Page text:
Lichen planus may involve the esophagus but the diagnosis is easily missed.
(1) The patient may show evidence of lichen planus elsewhere or have a past history of lichen planus.
(2) The patient may complain of odynophagia, retrosternal pain, and/or reflux-type symptoms.
(3) Endoscopy may show violaceous, flat papules and/or a network of white lines in the esophageal mucosa (Wickham's striae).
(4) Koebner's phenomenon (linear lesions developing along scratch marks or in scars)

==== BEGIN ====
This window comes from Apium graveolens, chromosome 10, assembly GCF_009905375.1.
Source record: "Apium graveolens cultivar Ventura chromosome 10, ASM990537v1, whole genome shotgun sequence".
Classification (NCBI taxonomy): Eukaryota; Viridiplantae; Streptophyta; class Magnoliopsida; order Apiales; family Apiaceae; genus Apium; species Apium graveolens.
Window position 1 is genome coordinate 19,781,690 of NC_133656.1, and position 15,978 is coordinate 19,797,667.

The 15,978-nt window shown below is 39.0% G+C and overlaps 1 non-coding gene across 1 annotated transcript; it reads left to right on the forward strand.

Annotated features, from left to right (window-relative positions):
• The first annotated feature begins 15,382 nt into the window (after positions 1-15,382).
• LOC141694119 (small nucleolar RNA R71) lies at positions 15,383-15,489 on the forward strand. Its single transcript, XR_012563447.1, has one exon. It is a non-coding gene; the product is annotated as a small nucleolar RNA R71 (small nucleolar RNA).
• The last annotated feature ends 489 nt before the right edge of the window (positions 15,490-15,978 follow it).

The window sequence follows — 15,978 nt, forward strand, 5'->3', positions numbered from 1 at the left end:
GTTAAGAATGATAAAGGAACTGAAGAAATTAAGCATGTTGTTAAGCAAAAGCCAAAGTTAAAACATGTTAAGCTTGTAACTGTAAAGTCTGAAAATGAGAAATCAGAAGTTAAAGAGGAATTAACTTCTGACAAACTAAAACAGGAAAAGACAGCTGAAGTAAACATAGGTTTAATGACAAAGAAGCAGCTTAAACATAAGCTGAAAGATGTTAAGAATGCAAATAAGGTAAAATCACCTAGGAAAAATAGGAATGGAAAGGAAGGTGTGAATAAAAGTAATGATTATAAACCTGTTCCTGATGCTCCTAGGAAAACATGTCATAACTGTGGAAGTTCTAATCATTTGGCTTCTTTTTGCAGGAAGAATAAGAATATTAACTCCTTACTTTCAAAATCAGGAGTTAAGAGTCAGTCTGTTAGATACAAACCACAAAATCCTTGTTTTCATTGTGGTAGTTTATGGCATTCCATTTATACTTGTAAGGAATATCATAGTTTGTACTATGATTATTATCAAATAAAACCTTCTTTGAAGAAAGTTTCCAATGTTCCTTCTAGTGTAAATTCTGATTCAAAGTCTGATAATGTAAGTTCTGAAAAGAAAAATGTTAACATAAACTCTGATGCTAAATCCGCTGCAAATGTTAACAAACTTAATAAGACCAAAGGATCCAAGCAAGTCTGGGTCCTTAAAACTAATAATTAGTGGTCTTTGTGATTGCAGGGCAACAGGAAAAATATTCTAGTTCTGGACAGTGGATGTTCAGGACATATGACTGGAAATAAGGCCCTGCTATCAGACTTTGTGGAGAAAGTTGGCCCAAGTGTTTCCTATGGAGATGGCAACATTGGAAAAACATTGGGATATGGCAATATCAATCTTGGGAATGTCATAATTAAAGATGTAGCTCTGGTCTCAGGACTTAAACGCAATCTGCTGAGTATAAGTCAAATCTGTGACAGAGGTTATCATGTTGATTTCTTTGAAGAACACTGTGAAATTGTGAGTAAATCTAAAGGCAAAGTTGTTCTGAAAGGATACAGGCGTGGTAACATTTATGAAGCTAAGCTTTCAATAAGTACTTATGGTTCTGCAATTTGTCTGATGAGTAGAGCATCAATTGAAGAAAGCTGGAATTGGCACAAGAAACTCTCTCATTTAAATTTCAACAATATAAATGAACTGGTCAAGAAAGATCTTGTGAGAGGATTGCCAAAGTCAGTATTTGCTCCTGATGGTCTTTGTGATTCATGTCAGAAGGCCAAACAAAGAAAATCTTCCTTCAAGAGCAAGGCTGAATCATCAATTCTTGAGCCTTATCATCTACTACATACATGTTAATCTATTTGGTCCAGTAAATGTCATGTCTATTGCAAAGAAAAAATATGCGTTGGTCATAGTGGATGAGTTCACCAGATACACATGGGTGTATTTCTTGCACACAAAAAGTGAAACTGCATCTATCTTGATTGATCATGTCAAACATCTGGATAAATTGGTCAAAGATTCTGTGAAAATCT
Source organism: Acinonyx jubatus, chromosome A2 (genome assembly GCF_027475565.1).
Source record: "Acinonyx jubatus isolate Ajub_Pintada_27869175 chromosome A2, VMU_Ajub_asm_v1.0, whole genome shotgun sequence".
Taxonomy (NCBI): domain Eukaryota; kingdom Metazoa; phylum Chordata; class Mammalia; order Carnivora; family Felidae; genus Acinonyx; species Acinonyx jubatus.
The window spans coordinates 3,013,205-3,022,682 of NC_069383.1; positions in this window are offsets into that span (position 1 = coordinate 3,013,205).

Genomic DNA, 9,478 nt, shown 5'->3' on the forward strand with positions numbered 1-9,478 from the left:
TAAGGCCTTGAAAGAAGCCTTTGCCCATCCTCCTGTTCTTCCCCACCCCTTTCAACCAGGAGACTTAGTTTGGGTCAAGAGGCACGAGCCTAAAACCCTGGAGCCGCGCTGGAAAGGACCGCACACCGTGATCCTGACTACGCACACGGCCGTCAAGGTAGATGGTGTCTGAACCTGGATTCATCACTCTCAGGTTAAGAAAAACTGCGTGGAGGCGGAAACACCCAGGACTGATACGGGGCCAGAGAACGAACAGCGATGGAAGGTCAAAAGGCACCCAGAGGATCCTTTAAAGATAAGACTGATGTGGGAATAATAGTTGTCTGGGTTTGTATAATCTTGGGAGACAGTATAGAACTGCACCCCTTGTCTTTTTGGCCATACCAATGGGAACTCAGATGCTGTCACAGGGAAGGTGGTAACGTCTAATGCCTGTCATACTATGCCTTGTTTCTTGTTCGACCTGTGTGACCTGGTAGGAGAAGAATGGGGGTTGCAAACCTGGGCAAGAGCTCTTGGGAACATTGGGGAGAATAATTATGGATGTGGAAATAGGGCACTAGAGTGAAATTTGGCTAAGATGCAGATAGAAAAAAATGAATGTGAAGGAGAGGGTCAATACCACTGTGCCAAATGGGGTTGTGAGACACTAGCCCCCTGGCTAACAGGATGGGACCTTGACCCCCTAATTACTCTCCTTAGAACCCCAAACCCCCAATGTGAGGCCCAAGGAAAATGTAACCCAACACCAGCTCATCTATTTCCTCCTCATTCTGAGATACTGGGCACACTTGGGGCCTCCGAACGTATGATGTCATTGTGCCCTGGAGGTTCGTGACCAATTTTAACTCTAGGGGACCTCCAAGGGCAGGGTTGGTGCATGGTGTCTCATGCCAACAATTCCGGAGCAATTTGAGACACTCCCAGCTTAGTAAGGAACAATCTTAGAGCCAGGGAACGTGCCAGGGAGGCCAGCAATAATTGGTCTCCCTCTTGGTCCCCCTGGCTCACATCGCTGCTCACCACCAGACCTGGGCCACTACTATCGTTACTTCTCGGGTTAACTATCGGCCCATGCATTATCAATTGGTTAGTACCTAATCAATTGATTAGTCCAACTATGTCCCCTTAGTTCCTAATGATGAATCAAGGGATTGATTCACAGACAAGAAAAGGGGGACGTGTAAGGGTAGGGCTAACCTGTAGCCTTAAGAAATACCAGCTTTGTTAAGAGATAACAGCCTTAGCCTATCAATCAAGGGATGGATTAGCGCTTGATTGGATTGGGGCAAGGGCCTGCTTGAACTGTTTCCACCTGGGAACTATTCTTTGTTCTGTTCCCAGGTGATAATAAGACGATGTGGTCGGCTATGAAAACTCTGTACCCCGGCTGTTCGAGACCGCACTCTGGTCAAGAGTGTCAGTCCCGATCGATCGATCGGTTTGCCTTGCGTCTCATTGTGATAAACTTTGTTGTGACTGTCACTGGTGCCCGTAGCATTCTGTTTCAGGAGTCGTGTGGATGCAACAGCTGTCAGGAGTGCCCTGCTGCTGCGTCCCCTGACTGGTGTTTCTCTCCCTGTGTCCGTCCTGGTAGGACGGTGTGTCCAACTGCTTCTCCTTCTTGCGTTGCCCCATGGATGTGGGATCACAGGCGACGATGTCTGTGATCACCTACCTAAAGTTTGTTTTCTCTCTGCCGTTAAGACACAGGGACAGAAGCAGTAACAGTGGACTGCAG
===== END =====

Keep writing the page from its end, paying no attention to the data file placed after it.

(5) The patient typically improves with corticosteroid therapy.
(6) HLA typing may show DR1 or other associated antigens.
Histologic features of an esophageal biopsy:
(1) compact orthokeratosis
(2) Civatte bodies in the mucosa (necrotic keratinocytes)
(3) vacuolar degeneration of the basel layer
(4) a dense band-like lymphocytic infiltrate in the submucosa
(1) strictures which may be made worse by attempts at dilatation prior to medical management
(2) weight loss and dehydration secondary to decreased oral intake
(3) concomitant candidiasis, especially if the patient has diabetes mellitus
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